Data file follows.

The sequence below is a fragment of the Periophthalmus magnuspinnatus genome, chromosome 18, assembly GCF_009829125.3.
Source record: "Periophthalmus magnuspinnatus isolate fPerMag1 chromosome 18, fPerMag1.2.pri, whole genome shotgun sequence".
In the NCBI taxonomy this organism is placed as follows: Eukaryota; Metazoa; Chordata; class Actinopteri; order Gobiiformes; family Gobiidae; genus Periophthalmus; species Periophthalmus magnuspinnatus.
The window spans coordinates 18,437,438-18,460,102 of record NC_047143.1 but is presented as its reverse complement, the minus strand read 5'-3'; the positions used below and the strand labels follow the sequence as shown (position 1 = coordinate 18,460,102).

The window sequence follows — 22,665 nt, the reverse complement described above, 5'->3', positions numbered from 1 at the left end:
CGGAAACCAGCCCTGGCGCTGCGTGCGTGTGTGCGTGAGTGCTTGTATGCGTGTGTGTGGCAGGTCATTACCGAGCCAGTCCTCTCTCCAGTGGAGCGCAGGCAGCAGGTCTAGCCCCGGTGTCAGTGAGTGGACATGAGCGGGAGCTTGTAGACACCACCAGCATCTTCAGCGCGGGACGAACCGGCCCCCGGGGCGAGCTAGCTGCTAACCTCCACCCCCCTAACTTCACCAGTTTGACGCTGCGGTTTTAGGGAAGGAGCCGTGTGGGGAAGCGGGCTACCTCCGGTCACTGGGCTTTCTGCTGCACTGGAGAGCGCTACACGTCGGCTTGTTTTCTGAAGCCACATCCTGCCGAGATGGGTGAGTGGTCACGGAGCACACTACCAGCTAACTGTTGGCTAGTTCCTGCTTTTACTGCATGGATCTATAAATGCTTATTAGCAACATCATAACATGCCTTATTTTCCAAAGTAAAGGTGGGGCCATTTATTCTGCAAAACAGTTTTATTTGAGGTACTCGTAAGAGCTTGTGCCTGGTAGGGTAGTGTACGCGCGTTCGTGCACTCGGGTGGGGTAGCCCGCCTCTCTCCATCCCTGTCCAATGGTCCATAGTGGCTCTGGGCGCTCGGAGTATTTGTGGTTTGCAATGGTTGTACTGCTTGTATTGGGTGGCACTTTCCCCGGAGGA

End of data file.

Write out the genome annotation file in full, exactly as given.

The sequence below is a fragment of the Periophthalmus magnuspinnatus genome, chromosome 18, assembly GCF_009829125.3.
Source record: "Periophthalmus magnuspinnatus isolate fPerMag1 chromosome 18, fPerMag1.2.pri, whole genome shotgun sequence".
In the NCBI taxonomy this organism is placed as follows: Eukaryota; Metazoa; Chordata; class Actinopteri; order Gobiiformes; family Gobiidae; genus Periophthalmus; species Periophthalmus magnuspinnatus.
The window spans coordinates 18,437,438-18,460,102 of record NC_047143.1 but is presented as its reverse complement, the minus strand read 5'-3'; the positions used below and the strand labels follow the sequence as shown (position 1 = coordinate 18,460,102).

The window sequence follows — 22,665 nt, the reverse complement described above, 5'->3', positions numbered from 1 at the left end:
CGGAAACCAGCCCTGGCGCTGCGTGCGTGTGTGCGTGAGTGCTTGTATGCGTGTGTGTGGCAGGTCATTACCGAGCCAGTCCTCTCTCCAGTGGAGCGCAGGCAGCAGGTCTAGCCCCGGTGTCAGTGAGTGGACATGAGCGGGAGCTTGTAGACACCACCAGCATCTTCAGCGCGGGACGAACCGGCCCCCGGGGCGAGCTAGCTGCTAACCTCCACCCCCCTAACTTCACCAGTTTGACGCTGCGGTTTTAGGGAAGGAGCCGTGTGGGGAAGCGGGCTACCTCCGGTCACTGGGCTTTCTGCTGCACTGGAGAGCGCTACACGTCGGCTTGTTTTCTGAAGCCACATCCTGCCGAGATGGGTGAGTGGTCACGGAGCACACTACCAGCTAACTGTTGGCTAGTTCCTGCTTTTACTGCATGGATCTATAAATGCTTATTAGCAACATCATAACATGCCTTATTTTCCAAAGTAAAGGTGGGGCCATTTATTCTGCAAAACAGTTTTATTTGAGGTACTCGTAAGAGCTTGTGCCTGGTAGGGTAGTGTACGCGCGTTCGTGCACTCGGGTGGGGTAGCCCGCCTCTCTCCATCCCTGTCCAATGGTCCATAGTGGCTCTGGGCGCTCGGAGTATTTGTGGTTTGCAATGGTTGTACTGCTTGTATTGGGTGGCACTTTCCCCGGAGGA